Entity Framework 3.0 Contains cannot be translated in SQL as it was in EF Core 2.2

.net-core-3.0 entity-framework-core entity-framework-core-3.0 linq-to-sql

Question

I am trying to migrate a Web API from .NET Core 2.2 to .NET Core 3.0 and I have stumbled across the following:

public Dictionary<int, Tag> GetTagMap(IList<int> tagIds = null)
{
    var tags = context.Tag.AsNoTracking();
    if (tagIds != null)
        tags = tags.Where(t => tagIds.Contains(t.TagId));

    return tags
       .ToList()       // explicit client evaluation in 3.0
       .ToDictionary(t => t.TagId, t => t);
}

This used to generate a SQL statement similar to this one:

SELECT TagId, Name FROM Tag WHERE TagId IN (1, 2, 3)

which worked very well for correctly indexed column and a small number of IN values.

Now I receive the following error suggesting that List<>.Contains translation is not supported anymore:

System.InvalidOperationException: 'The LINQ expression 'Where( source: DbSet, predicate: (t) => (Unhandled parameter: __tagIds_0).Contains(t.TagId))' could not be translated. Either rewrite the query in a form that can be translated, or switch to client evaluation explicitly by inserting a call to either AsEnumerable(), AsAsyncEnumerable(), ToList(), or ToListAsync(). See Client vs. Server Evaluation - EF Core for more information.'

This suggests the LINQ queries are no longer evaluated on the client breaking change, but AFAIK Contains was not evaluated on the client.

1
6
11/4/2019 9:29:41 AM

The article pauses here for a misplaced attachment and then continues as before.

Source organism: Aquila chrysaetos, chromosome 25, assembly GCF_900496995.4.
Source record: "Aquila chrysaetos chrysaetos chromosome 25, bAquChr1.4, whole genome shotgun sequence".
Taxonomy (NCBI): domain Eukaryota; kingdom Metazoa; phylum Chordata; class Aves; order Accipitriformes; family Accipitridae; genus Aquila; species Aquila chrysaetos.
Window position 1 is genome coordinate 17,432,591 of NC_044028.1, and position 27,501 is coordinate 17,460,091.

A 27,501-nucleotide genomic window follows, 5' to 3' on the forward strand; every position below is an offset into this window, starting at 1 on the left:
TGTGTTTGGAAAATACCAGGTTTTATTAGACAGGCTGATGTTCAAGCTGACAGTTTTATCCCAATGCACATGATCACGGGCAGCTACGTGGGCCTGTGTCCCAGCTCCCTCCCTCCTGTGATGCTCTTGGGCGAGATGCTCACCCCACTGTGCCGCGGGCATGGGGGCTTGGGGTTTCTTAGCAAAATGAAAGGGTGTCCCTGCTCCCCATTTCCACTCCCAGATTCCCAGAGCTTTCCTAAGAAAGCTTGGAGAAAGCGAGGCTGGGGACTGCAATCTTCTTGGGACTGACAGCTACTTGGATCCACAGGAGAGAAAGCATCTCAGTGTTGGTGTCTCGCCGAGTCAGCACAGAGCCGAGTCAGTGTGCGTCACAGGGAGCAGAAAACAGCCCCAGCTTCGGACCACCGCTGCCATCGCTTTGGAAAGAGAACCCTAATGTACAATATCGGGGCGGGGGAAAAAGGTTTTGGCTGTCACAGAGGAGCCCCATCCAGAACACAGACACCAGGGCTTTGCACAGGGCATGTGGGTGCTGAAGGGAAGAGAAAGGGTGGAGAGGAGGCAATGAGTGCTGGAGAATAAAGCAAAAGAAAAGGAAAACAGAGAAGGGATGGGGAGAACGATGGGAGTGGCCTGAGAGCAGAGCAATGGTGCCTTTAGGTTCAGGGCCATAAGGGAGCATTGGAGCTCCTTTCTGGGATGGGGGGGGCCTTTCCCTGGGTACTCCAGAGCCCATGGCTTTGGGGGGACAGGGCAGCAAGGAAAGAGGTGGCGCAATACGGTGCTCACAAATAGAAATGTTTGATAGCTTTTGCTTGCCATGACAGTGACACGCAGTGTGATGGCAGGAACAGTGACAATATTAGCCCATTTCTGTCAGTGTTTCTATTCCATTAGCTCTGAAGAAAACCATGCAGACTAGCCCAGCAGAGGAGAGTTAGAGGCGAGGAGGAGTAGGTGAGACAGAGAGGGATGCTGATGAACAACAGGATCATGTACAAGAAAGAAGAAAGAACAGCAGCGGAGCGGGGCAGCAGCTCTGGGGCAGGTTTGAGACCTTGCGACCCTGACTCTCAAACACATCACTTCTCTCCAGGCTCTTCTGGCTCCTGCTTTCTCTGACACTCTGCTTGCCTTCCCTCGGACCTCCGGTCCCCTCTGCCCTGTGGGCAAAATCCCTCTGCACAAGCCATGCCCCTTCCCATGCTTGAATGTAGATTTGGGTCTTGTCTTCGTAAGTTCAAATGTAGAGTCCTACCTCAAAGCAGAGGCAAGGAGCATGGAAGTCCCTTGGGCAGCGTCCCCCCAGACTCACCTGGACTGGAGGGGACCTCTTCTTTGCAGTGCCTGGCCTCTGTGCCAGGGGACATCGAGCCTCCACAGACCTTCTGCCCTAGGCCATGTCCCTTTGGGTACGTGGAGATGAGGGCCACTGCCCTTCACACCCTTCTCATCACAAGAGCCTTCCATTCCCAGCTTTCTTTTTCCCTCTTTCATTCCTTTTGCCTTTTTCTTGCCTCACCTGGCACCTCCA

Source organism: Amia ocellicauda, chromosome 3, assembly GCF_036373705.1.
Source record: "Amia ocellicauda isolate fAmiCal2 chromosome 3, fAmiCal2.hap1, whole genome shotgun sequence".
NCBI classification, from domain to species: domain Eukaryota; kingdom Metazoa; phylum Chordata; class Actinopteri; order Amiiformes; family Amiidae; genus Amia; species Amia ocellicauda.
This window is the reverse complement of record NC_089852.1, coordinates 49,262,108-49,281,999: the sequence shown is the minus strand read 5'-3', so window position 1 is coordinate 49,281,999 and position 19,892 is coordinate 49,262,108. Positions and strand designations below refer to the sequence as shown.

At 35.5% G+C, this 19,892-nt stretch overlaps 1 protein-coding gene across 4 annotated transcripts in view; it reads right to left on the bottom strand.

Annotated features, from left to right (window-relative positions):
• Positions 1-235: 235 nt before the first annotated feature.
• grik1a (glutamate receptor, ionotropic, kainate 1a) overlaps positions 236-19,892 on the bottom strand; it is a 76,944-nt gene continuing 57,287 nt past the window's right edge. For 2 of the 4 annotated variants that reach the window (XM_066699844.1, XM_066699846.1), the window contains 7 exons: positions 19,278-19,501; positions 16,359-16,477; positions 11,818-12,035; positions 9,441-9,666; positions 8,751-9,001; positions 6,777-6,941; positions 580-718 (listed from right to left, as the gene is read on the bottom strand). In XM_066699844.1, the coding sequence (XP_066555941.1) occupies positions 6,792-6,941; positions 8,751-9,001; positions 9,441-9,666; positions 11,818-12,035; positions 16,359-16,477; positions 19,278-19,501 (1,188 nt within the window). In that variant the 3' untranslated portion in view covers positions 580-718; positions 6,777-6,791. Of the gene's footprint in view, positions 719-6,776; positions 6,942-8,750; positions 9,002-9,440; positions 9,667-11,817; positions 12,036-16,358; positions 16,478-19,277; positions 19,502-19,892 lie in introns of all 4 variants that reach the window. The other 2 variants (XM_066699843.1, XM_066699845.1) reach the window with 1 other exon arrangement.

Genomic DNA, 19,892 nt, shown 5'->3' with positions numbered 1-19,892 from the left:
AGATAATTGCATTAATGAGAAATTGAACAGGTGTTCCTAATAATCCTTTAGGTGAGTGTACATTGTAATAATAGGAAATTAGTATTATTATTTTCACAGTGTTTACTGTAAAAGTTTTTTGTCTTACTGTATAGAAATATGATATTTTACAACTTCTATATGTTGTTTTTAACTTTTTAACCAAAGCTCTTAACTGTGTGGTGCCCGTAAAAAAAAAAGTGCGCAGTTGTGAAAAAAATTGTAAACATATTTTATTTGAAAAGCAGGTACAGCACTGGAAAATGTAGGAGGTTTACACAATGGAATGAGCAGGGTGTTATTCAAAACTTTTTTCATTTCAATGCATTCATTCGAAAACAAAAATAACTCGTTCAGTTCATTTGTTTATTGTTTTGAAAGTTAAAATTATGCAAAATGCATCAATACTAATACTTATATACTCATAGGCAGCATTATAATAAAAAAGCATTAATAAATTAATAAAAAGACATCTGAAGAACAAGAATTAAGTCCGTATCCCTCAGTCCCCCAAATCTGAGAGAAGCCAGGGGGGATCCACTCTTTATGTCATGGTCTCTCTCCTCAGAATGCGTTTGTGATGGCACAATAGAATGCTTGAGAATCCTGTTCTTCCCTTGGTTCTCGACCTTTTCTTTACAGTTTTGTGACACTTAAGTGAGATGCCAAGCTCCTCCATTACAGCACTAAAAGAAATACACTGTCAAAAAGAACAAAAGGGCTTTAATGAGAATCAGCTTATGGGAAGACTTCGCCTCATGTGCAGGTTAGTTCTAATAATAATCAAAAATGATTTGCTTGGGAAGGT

Accepted Answer

It's a 3.0 bug, tracked by #17342: Contains on generic IList/HashSet/ImmutableHashSet will throw exception.

Already fixed in 3.1. The workaround (if you can't wait) is to force the usage of Enumerable.Contains, for instance

t => tagIds.AsEnumerable().Contains(t.TagId)

or changing the type of the variable.

6
11/4/2019 9:51:20 AM

Popular Answer

I understood what was happening and why my code was not behaving as expected (server side evaluation) and why the explicit client side evaluation is actually a very good thing:

IList<T>.Contains was actually evaluated on the client, but List<T>.Contains is evaluated on the server side. Simply replacing IList with List made the code work without explicit client evaluation:

public Dictionary<int, Tag> GetTagMap(List<int> tagIds = null)
{
    var tags = context.Tag.AsNoTracking();
    if (tagIds != null)
        tags = tags.Where(t => tagIds.Contains(t.TagId));

    return tags
       .ToList()       // explicit client evaluation in 3.0
       .ToDictionary(t => t.TagId, t => t);
}


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